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Times of India
Gattu loves Binny, but a misunderstanding leads everyone to believe that he only has brotherly feelings for her.
The title Behen Hogi Teri itself reeks of the immaturity of a 12-year-old boy with a new batch of hormones and the first burst of testosterone.
The movie takes place in a world where grown men still operate by the rules of teenaged boys: they play gully cricket, hide from girls on Raksha Bandhan, put silly curses on each other and ask their parents for money.
Gattu (Rao) is no different. He has loved Binny (Haasan) all his life, and wins her over after a series of Roadies-like tasks. But Gattu’s father (Jariwala) spots Binny with his friend Bhura (Tangiri) and one confusion leads to another. Binny suddenly has two prospective grooms and everyone assumes that Gattu is nothing but her rakhi-brother.
The plot is juvenile to say the least. It is a little disheartening to see a movie that incorporates casual sexism and regressive norms without any plan to combat them. So when a character suggests that he’d rather bury his sister alive than marry her off for love, you want someone to speak up against him; when another character shames Binny for hanging out with boys, you want to hear a smart retort. But then you realize that this movie has no intention of laughing at this mindset. It is, in fact, only catering to those who will find these things funny.
The male characters are imbecilic; Binny admits that she “used to be a firecracker but has now fizzled out” for no apparent reason. The background score tries to tell you what emotion to feel. The second half collapses when subplots start to overlap.
The writing shows potential, to be honest. Moments like a romantic track playing over a funeral and a drunken rant about the Rahuls and Rajs of Bollywood give you hope. Had the writers taken a dig at patriarchy and given the female characters some spunk, this would have been hilarious.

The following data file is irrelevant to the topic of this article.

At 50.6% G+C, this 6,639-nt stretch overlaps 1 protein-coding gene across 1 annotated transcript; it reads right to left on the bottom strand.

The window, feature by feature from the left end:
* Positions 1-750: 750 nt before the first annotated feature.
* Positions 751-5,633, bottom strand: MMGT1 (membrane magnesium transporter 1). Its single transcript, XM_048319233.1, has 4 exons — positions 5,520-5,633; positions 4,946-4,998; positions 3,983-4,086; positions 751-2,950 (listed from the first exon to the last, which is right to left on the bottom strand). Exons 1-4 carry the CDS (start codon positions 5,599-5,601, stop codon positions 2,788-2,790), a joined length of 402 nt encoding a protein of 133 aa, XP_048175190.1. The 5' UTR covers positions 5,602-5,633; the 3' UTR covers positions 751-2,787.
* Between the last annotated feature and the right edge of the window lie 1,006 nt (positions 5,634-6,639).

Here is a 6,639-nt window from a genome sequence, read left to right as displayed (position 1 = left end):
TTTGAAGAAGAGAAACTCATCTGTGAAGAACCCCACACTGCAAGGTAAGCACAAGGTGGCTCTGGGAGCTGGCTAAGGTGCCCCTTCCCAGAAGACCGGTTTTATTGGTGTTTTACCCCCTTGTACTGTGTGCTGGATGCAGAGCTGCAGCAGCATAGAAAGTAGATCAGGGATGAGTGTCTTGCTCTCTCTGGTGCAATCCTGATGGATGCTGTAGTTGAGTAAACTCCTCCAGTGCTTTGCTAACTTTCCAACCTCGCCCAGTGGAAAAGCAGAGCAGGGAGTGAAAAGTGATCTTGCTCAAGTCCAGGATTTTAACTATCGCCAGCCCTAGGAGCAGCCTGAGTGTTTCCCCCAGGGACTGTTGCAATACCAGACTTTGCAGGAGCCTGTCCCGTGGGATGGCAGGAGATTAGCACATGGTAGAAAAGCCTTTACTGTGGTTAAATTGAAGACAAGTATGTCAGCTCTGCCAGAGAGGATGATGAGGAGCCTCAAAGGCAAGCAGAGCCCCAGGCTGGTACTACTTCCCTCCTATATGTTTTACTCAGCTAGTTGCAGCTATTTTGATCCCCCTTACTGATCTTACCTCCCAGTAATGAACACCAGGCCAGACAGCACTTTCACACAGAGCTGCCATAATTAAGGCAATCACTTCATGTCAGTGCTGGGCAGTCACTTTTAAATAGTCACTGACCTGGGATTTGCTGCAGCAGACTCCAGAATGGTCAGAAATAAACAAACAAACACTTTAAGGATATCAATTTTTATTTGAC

But the only reason to smile at the movie is Rajkummar Rao. The movie is packed with performers of various calibers, but Rao - the only reason to even attempt this - is better than everyone and their brother.
Braving the bro-zone
A sequence in this film orchestrates a romantic number that encapsulates a blossoming one-sided love story over the course of a funeral. And while the relationship between death and desire has been detailed time and again (Wedding Crashers), this one feels unique. In a memorable scene, the film's lead is asked to implement mouth-to-mouth resuscitation on his lady love's granny (Kamlesh Gill). Just as he is about to deliver the life-saving act, the doctor arrives and the senior is declared dead. The lady in question settles down next to the deceased and breaks down. The lead, who doesn't share the same distraught, suddenly conjures remarkable remorse and his poker face assumes a sullen expression. His tears ride over his fears and in consoling the bereaved, he not only gets access to her family, he becomes a part of it. Only problem — his overenthusiastic performance of being familial earns him the despicable moniker 'bhai'. Braving this forced brotherhood and hopeful of altering his equation with his 'nickkar ke zamaane ki mohabbat' makes for the rest of the film.
Behen Hogi Teri takes us into a Lucknow where young males in the moholla are petrified of being sworn into brotherhood by the very women they pursue on the fateful day of Raksha Bandhan. One of them is Gattu (Rajkummar Rao), whose heart beats for his childhood crush and neighbour Binny Arora (Shruti Haasan). While Binny longs for a 'himmatwala', Gattu stutters while spelling his dil. A series of unforeseen events pickle Gattu's plan and he's 'bhai-zoned' by Binny's kin. Soon enough, matters take a Priyadarshan-esque turn and this comedy of errors becomes much to bear. Multiple suitors, convicted dons and a hapless lover lock horns as the proceedings fold up with a loud and laboured confession of love.
If there's one reason to catch this film, it has to be for Rajkummar Rao. The actor, who has largely restricted himself to character-driven indie films, single-handedly carries this comedy with equal sincerity. In every frame, he delivers on his character's fears, frustrations and relentless pursuit for love. Shruti Haasan's contribution to cinema could be compared to Lata Mangeshkar's to football and the actor does little to elevate this film when it goes south in the second half. Cameos by Bollywood baddies such as Gulshan Grover and Ranjeet don't contribute or take away from the mood this film hopes to evoke.
It's easy to forsake this film as regressive and the society portrayed here as dated and disconnected from reality. But then, when have screwball comedies in Hindi cinema subscribed to being politically accurate or sensitive? If they were, No Entry would be shunned for objectifying women and Thank You would be banned for making light of domestic abuse. So, leave your brains and other organs at home and take your SO for this date film before you're pronounced man and behen.